As I lay in bed after the fifth showing I couldn’t get that vision of David’s altered parents out of my head. I was wide awake, too afraid to close my eyes. When all my young survival skills failed me I yelled for my mom and when she popped her head inside my bedroom door I admitted to my scifi film addiction. She listened quietly as I spilled my guts and when I could spill no more I remember her saying “Just think good thoughts.” That was it. “Just think good thoughts.” As if that would solve my biggest problem ever.

• • •

As we stood looking up at my mother’s grave I mentioned to my wife my desire to change my mother’s tombstone. “What would you like it to say?” she asked. I didn’t know. “Well,” is there any phrase or word you remember your mother saying?” Immediately I remembered the story of that very scared little boy, a set of Martians, and a mother. “How about ‘Just think good thoughts.'”

It was perfect.

A Catalogue for Life

28 Jun 2009
June 28, 2009

I missed Father’s Day. Again.

Like last year, I booked a trip to LA only to discover it coincided with the day my family was supposed to honor my fatherhood. And just like last year everyone was happy to celebrate my family contributions this weekend instead.

These yearly sojourns to Southern California are meant to keep connected to family and friends. Our mundane moments are communicated pretty well through email and periodic phone calls. These trips reveal more subtle changes: walking with a walker after a Thailand accident, no longer dying her hair, the desperate need for a dentist, and the bright smile I’ve forgotten.

On last year’s trip I discovered a gold mine when I unearthed a bit of Gates family history: Malibu Clothes in Beverly Hills. This, my faithful readers will remember, is where my father bought all his suits wholesale for fifty years. And, this is where he bought me my first suit at the age of seven. You had to know somebody to get in. Cheap prices for quality material, yes. But this was Beverly Hills. Even in the 1950s exclusivity was a must.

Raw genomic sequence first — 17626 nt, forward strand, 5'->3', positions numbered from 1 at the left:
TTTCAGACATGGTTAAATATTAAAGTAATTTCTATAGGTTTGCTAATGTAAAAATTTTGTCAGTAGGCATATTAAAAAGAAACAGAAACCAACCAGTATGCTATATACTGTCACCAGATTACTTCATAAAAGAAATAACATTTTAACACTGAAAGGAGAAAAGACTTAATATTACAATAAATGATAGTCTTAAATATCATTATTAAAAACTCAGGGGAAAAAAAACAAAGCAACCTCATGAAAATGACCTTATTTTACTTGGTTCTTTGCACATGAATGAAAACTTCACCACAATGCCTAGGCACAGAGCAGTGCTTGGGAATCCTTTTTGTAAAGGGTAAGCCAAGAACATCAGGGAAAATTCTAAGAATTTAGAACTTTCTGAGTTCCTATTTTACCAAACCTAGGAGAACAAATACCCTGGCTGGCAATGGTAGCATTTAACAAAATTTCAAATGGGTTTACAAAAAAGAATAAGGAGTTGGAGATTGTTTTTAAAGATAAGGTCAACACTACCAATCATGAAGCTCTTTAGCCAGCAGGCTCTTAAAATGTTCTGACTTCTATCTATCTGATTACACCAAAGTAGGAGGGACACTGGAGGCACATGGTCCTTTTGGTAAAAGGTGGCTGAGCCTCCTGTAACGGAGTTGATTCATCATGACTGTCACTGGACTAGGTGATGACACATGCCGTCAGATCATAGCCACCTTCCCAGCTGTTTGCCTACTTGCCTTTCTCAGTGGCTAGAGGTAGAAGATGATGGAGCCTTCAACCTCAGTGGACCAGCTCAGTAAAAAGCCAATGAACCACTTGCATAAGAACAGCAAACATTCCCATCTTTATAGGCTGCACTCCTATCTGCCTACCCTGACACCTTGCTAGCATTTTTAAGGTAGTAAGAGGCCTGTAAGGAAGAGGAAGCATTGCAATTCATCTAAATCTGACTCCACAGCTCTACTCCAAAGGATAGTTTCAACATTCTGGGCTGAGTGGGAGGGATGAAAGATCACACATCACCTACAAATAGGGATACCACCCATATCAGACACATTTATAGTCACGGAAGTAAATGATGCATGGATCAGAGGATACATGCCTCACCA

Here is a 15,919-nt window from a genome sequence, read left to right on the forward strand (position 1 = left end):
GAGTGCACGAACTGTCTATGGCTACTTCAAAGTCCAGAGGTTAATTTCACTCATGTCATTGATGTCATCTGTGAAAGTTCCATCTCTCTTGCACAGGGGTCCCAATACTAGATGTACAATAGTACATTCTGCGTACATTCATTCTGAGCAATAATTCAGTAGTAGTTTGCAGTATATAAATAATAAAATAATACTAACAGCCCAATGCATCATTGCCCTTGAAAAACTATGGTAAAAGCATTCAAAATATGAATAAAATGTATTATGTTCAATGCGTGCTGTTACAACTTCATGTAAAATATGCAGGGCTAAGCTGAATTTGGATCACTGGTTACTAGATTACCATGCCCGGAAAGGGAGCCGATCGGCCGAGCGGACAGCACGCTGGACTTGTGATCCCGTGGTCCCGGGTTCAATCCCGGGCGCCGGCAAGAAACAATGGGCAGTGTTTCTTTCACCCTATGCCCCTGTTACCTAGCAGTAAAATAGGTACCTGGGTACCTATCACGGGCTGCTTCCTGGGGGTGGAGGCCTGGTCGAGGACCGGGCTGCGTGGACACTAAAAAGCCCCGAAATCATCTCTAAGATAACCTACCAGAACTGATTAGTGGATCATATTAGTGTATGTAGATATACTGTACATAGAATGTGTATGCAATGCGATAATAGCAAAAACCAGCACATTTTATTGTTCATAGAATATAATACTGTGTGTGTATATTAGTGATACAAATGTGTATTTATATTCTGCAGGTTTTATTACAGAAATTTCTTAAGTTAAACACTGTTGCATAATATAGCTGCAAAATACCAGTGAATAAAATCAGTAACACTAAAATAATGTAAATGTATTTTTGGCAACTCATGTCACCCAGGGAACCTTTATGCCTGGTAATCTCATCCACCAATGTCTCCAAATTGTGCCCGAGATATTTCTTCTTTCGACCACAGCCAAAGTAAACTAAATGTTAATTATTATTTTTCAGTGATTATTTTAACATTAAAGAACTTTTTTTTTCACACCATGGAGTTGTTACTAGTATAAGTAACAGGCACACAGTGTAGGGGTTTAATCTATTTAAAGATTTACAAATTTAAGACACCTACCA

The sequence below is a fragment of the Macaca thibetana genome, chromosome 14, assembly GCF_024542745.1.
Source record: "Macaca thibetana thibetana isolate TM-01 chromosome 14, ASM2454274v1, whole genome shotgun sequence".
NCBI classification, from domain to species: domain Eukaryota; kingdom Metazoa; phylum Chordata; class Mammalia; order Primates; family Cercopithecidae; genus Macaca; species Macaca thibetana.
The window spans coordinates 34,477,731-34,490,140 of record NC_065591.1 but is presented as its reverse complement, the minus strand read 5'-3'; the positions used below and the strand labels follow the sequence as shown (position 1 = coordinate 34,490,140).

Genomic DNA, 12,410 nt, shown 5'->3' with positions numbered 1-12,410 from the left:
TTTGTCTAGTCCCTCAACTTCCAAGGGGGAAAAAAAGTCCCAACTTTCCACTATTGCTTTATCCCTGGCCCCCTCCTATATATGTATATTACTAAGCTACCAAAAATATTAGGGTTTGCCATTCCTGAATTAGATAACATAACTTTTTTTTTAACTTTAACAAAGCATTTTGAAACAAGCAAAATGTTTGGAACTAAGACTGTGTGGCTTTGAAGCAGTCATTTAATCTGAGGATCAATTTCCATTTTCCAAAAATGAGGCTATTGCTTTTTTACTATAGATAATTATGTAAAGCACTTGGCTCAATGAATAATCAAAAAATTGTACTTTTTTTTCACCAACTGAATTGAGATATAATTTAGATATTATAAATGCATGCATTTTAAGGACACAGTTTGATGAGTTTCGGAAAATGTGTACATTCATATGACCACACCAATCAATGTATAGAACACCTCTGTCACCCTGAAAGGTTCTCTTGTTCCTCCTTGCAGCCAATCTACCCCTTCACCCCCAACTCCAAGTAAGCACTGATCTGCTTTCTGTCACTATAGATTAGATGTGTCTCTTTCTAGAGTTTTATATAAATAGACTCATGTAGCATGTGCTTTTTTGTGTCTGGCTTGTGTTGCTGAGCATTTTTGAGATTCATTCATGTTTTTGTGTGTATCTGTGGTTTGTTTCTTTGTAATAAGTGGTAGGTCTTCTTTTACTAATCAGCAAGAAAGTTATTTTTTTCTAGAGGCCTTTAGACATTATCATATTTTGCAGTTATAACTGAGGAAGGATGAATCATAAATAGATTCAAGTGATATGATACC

On this trip I decided to make a return visit. I certainly didn’t need another sports coat but a pilgrimage seemed in order if I wanted to truly reconnect with my father for Father’s Day. And, I wanted to get a photo of the biggest Rolodex I’d ever seen: The Acme Visible Strat-O-Matic.

The Strat-O-Matic at Malibu Clothes

Looking for my buying history in the Acme Visible Strat-O-Matic. That’s Jimmy Smits’ photo in the background. I told you this place was exclusive!

Not to be confused with the Strat-O-Matic game company, purveyors of sports simulation games, this Strat-O-Matic neatly housed thousands of clients’ clothes-buying histories on a million 3×5 index cards. “Don’t you have a computer database of these records?” I asked my salesperson. “Yes, but having something tangible to carry with me while you shop allows me to quickly scan your buying habits –what you like and don’t like and how many times you’ve come in and bought nothing. Stuff like that.” As I scanned their latest selections I knew my entry for that day would be ¡Bought Nada! Bought nothing! But as I said, I wasn’t there for the luxurious fabrics. I was there for the Strat-O-Matic.

The owner chimmed in: “We’ve had five computer systems over the years. But our Strat-O-Matic has lasted 40 years and hasn’t broken down once. I saw it in a library back then and knew right away I had to have one.”

I wanted one too; really bad. All that organization potential made my head spin. But where would I find a million pieces of information to fill it? Perhaps I could start cataloguing my friends and relatives. After my trips to Los Angeles I’d go to my Strat and pull out their thick card decks. For every occasion I’d write down the details of our visits. Yes, there’d be those days every now and then when I would write: Bought nothing. But then there’d also be those subtle moments I’d savor: the slightly overcooked asparagus she apologized for, kicking my foot under the table when he thought I was carrying a joke too far, and the childhood embarrassment finally explained.

Good relationships are filled with these moments. And they need to be catalogued.

The Diving Bell and the Brain Tumor

14 Dec 2008
December 14, 2008
Still from the Diving Bell and the Butterfly

From his vantage point: sewing Jean-Dominique Bauby’s eye shut after his stroke. Still from the film The Diving Bell and the Butterfly.

Today is my mother’s birthday: more accurately, the 87th anniversary of her birth. She died in 1971 just days before her fiftieth birthday. Eleven years before she was diagnosed with a benign brain tumor: acoustic neuroma, Clinically speaking, this tumor is “a non-cancerous growth that arises from the 8th or vestibulo-cochlear nerve.” But the effects of her illness and treatment were as toxic as any chemotherapy would have been. At 11 I was too young to be included in the discussions of her disease, prognosis, and treatment. Invasive and targeted, today my memories of her illness are still as imbedded in my brain as her tumor was in hers.